A walk about Paris will provide lessons in history, beauty, and in the point of life.-Thomas Jefferson
Before You Visit Sacré-Cœur, Montmartre, and Pigalle
- Wear a pair of comfortable shoes. Unless you plan on taking the funiculaire (cost is a single journey on the metro) to avoid the 190+ steps, make sure your feet are happy.
- Bring bottled water unless you want to pay tourist prices at one of the shops. They’ll gladly take your money!
- Don’t be a target! Avoid bringing more than you need. Leave the flashy stuff at home.
- Beware of the scam artists at the foot of the basilica. Right before you reach the second set of stairs to the cathedral, you’ll find a group of men trying to stop you. It seems innocent enough where many people will stop to talk to them only to be stuck in with a ring on a string. The problem is, you can’t avoid them as they have strategically placed themselves in the pathway. Still, be firm and say no. I had to yell obscenities in French before they just left me alone. Do whatever it takes.
- RESPECT. Respect the basilica and the grounds it is on. Respect the space of others when trying to take pictures. Respect the vendors and at least acknowledge them.
- Around Montmartre, take in the art, and pay attention or you might miss something. If time permits, get food and chill.
- As for the Pigalle, enjoy it for what it is. French sex and humor at its finest!
Watch Out for Scammers At Sacré-Cœur!
I arrived at the Anvers station (metro line 2) a little past noon. The trains were full, and the city was filled with lively characters. Using the CityMapper app (iOS, Android), I made my way up a steep little hill. This didn’t feel like the same city anymore. Maybe I was somehow transported to a busy bazaar in Morocco? I love it.
Before making my way up the steps, I stopped to look around. Clashing colors, flavors, and scents, a carousel, an ice cream shop, and plenty of life exuding from each corner. As I went up the hill curved to the right a bit and then to the left before reaching the foot of the basilica. I had only a few hundred steps to go, but scam artists stopped me at my tracks. I tried to be nice and said, ‘Non, merci’ as I would have back at home, but they were fucking relentless. Even someone with a calm temperament would have lost their top. I remembered the dirty French my friend from Toulouse taught me and I went in.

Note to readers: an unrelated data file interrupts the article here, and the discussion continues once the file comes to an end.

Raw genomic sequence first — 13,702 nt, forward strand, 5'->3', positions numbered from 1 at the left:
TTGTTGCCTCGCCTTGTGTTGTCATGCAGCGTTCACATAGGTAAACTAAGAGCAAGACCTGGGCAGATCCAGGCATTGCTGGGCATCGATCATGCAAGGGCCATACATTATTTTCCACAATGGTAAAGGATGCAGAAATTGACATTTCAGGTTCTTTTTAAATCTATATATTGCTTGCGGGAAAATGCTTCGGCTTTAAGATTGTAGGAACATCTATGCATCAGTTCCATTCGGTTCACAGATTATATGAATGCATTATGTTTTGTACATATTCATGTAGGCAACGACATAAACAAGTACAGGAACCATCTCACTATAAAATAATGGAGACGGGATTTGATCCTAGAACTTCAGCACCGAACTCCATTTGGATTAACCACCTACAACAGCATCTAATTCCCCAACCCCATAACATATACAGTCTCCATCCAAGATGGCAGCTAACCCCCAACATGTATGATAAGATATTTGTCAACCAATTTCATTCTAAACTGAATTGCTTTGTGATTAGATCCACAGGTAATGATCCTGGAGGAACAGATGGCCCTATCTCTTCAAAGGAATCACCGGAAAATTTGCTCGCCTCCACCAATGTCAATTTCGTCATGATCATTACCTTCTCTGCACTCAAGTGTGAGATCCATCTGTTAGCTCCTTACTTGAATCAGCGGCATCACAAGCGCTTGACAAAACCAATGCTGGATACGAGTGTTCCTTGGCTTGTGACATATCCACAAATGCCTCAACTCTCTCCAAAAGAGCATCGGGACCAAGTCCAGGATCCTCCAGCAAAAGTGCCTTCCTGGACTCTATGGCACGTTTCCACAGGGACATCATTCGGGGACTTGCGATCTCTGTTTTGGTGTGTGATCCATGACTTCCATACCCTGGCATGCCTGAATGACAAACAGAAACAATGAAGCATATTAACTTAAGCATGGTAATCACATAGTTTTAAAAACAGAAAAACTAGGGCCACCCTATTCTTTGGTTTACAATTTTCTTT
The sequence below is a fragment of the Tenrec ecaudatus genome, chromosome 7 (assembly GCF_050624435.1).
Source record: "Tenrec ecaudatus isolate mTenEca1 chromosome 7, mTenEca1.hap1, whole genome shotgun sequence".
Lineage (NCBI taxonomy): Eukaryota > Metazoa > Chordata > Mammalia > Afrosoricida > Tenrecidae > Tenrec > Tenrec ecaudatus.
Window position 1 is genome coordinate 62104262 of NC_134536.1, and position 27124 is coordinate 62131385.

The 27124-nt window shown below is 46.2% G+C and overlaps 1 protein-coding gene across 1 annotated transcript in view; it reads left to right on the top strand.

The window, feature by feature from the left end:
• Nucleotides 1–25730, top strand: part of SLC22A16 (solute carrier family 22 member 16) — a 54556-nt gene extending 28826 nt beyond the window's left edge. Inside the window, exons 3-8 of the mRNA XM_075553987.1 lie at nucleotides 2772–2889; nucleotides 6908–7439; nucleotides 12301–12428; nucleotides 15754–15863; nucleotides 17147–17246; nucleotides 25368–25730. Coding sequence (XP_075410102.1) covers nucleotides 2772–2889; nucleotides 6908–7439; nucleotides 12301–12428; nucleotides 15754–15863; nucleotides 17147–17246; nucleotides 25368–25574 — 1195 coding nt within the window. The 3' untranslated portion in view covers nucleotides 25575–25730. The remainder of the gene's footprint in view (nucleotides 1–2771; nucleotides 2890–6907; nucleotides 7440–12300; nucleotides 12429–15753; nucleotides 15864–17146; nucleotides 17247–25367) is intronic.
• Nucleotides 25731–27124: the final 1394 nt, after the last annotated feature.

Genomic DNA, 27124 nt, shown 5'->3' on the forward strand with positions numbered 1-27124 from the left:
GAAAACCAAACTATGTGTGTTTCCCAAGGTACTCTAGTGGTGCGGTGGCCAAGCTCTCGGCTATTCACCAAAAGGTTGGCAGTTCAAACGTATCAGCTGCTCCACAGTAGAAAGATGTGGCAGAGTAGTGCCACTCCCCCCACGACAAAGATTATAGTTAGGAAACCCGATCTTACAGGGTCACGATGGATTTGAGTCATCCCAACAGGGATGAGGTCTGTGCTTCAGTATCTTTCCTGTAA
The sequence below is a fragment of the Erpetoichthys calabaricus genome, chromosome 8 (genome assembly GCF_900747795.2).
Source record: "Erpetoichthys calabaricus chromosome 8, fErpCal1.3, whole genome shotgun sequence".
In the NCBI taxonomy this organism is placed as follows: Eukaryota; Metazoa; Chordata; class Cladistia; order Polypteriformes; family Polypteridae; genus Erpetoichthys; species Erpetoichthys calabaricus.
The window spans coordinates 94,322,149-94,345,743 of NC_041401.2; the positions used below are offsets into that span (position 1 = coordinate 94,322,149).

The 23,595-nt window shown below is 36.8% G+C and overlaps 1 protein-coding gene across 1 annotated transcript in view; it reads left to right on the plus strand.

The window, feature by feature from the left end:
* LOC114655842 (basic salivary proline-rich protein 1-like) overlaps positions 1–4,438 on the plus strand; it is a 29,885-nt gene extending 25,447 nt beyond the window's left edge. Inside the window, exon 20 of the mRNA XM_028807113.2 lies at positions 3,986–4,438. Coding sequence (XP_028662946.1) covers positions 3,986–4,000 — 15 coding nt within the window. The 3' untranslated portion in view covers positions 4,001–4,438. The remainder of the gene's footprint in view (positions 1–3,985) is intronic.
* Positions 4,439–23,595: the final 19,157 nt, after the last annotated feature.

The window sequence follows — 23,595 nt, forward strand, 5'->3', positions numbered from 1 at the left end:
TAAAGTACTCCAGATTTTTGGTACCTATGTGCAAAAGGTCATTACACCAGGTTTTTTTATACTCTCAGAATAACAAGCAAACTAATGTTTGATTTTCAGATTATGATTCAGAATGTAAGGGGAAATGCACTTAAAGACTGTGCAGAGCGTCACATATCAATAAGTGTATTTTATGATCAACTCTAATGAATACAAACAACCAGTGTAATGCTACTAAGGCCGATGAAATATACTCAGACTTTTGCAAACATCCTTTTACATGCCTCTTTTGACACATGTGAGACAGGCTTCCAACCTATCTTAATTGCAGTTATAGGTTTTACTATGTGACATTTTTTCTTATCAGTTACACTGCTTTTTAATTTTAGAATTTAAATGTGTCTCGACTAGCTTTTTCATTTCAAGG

Carry On Essentials Travel Kit
Tired of overpacking and paying extra luggage fees? That stops today! Unless you like burning money.
Do you, boo.
They backed off and told me I was ‘très mèchant.’
The second half of the steps were littered with people, sitting and enjoying the views. Nothing is inherently wrong with that; I was trying my hardest not to step on anyone. Once I made it to the top, I took in the views and a few elbows to my ribs. Taking a few snapshots I debated whether or not to enter the basilica for a closer look, but I was not interested since I had more ground to cover. I let the CityMapper app be my pocket tour guide.
Walk Around and Get Lost A Bit
I ended up walking through the rest of Montmartre and enjoying some street art. On my way to the famous Moulin Rouge, I came across Picasso’s first studio in Paris. I appreciate Picasso, but he isn’t my favorite artist. Still, I couldn’t help but get all giddy knowing I was walking where he and many other artists walked through, lived, and so forth. You know sometimes someone tells you about a place and you don’t believe it? Well, Montmartre is ART.
Quartier Pigalle is a Hot Spot for Sin
The border of the 9th and 18th arrondissements is quite, um. Let’s say filled with city debauchery. Boulevard de Clichy or the center of the Pigalle’s red-light district becomes apparent once you start seeing dick mugs in store windows, strip clubs, and prostitutes looking for Jacques. It isn’t like in most cities; you know the part of the town where you flee because you don’t want to be seen there, au contraire! That’s just one aspect of le Quartier Pigalle. Somehow it all just makes sense and works together. Again, I went in the afternoon, so I can assure you it will have a different vibe at night!
I ran into a couple of women from México who were exasperated at the fact that the French didn’t speak Spanish. Yes, queue in the eye roll. They were trying to get to Père Lachaise. I gave them directions but they were frustrated that it wasn’t simple enough to get there, but it actually was. On line 2, it was a straight shot from the Pigalle. I advised them to take a day trip out there because the cemetery was HUGE. That’s what I get for trying to be friendly and helpful.
I spent my afternoon meeting yet another side of Paris. I’m not sure how anyone can do this city in just one week. There is just too much to do. I’m sure you could spend a lifetime here and still leave some stones unturned, but one thing I can say is that you’ll always find a gem.